In nature, microorganisms do not exist in isolation but interact and cooperate in complex ecosystems, a phenomenon which synthetic biological systems have yet to fully harness. Technologies that enable the engineering of synthetic ecosystems, or co-cultures, are crucial not only for the study of these natural systems but also for the advancement of synthetic biology. Developments that enable this foundational leap in how we engineer biology will allow the creation of synthetic populations that grow together and work together, unlocking the full potential of multicellular engineering in synthetic biology. From creating antibiotic-free human therapeutics and chemical-free biofertilizer based on microbiome engineering, to reprogrammable and dynamic biomaterials, engineering cooperation into synthetic ecosystems and co-cultures has the potential to change how we use biology forever.
To determine why more labs aren’t using co-cultures, we visited Imperial College London's Centre for Synthetic Biology. We found that many researchers find it too difficult to determine conditions under which multiple cell types would survive. Different cell types grow best at different conditions and there are few established protocols that tell you exactly how you should grow them together. If conditions are not carefully balanced, one cell type tends to out-compete the other. Currently, this problem is addressed by various population control methods, such as auxotrophic cross-feeding and toxin-antitoxin systems. However, these techniques are neither robust, nor portable across different organisms, nor do they allow precise ratiometric control of the different populations of cells.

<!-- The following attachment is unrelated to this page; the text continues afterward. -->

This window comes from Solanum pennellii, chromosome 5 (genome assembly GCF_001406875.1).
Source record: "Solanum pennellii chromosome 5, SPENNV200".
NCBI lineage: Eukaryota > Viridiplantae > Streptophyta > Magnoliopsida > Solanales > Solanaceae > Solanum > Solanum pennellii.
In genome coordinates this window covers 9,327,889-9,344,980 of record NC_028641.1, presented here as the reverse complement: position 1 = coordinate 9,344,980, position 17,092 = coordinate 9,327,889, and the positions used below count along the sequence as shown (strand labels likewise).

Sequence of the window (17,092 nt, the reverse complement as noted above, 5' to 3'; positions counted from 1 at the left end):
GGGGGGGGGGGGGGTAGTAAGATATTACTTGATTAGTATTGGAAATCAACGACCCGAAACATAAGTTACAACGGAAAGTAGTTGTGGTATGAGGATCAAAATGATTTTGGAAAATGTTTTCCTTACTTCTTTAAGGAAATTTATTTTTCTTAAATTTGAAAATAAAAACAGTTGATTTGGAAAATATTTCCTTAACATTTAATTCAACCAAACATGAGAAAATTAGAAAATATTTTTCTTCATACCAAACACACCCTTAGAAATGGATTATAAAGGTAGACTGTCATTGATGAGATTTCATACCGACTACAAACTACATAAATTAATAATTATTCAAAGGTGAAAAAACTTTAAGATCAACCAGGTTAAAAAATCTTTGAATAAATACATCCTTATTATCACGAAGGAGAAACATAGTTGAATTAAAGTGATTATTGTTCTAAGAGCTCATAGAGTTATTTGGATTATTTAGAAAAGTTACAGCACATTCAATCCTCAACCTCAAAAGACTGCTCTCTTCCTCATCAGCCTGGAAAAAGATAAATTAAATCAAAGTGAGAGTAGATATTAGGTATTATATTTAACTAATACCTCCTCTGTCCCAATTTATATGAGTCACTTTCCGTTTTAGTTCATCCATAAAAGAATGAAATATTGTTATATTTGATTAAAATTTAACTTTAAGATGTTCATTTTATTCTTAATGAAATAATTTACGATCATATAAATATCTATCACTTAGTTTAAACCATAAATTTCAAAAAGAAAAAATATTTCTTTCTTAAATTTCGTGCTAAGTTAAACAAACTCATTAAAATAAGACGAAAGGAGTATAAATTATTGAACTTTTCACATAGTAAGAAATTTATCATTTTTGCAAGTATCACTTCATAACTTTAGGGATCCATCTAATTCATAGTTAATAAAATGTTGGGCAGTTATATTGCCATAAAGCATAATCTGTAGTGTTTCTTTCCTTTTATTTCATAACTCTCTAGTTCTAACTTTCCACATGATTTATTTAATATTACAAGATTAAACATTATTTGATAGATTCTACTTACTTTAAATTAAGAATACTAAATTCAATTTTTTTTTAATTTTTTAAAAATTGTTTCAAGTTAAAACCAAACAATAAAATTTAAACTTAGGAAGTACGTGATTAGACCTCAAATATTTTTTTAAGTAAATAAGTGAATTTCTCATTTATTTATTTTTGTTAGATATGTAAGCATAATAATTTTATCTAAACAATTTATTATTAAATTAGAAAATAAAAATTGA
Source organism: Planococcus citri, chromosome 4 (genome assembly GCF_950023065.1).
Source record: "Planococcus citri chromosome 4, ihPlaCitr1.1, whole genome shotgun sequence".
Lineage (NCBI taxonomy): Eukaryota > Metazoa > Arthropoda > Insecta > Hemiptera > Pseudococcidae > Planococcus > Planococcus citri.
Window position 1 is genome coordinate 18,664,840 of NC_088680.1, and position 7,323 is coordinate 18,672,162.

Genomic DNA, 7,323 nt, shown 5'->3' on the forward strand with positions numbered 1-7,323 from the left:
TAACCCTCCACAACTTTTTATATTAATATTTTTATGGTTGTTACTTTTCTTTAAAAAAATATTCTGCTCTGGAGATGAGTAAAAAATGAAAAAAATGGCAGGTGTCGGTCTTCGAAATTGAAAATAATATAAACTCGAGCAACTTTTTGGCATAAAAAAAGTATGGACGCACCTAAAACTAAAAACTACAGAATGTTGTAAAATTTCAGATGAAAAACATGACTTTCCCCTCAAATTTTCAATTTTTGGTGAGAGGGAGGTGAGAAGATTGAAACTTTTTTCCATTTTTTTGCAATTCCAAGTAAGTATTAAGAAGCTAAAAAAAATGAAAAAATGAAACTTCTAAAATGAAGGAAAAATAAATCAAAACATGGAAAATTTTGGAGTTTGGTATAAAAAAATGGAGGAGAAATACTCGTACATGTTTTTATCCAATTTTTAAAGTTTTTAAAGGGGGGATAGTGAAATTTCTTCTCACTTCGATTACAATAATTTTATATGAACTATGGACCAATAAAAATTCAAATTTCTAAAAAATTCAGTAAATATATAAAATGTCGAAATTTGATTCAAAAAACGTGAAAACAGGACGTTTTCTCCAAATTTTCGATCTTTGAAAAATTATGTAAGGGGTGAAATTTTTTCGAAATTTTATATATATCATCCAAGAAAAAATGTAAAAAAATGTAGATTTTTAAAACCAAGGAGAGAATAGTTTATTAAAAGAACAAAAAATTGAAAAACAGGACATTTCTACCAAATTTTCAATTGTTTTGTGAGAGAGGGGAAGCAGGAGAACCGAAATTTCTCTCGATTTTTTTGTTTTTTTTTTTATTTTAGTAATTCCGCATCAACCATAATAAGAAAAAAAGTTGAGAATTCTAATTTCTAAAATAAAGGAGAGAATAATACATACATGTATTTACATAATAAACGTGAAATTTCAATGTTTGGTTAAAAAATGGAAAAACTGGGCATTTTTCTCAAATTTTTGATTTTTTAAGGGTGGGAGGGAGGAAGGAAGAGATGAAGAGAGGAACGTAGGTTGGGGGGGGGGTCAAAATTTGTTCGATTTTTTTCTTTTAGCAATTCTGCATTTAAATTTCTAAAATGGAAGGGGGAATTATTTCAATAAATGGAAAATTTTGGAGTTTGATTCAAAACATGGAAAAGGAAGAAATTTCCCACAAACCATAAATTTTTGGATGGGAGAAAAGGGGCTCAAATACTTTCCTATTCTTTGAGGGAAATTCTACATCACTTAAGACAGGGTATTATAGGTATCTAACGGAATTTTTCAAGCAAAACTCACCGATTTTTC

We have set out to engineer a genetic circuit that allows ratiometric control of populations in a co-culture to allow future synthetic biologists to realise the full potential of synthetic ecosystems.
Our genetic circuit employs three modules. The first is the communication module, which utilises two orthogonal quorum sensing systems to allow our E. coli populations to detect their own population density, as well as that of the other population.
In order to allow for different quorum sensing systems to be utilised in the circuit, we chose to work with four possible systems: Las, Rhl, Lux, and Cin. The Las, Rhl, and Lux transcriptional activators, LasR, RhlR, and LuxR, are fairly well characterised in the Biobrick registry. However, the Cin transcriptional activator is not.
As a result, crosstalk characterisation for LasR, RhlR, and LuxR did not include Cin 3O-C14 AHL. Therefore, to improve the characterisation of these parts, we performed cross talk experiments with Cin 3O-C14 AHL. Additionally, while a part for CinR does exist in the registry, it has an LVA tag and is uncharacterised. We made a new part for CinR without an LVA tag, and are working to characterise it, and perform crosstalk experiments for CinR with the AHLs associated with Las, Rhl, and Lux.
Our second module, the comparator module, links quorum sensing signals to RNA logic so that the bacteria can compare their own population to the population of the other cell line.
The final module is a growth regulation module which allows our cell lines to respond to the signal relayed by the comparator module. If its population is too large, a growth inhibiting protein is expressed, allowing the population ratios to balance once again.
In addition to the circuit, we have produced a software tool, A.L.I.C.E, which helps scientists design their own co-culture experiments. We have worked with other iGEM teams to generate the preliminary data for A.L.I.C.E. Our project aims to provide a framework to advance the use of co-cultures in synthetic biology and in research of microbial consortia.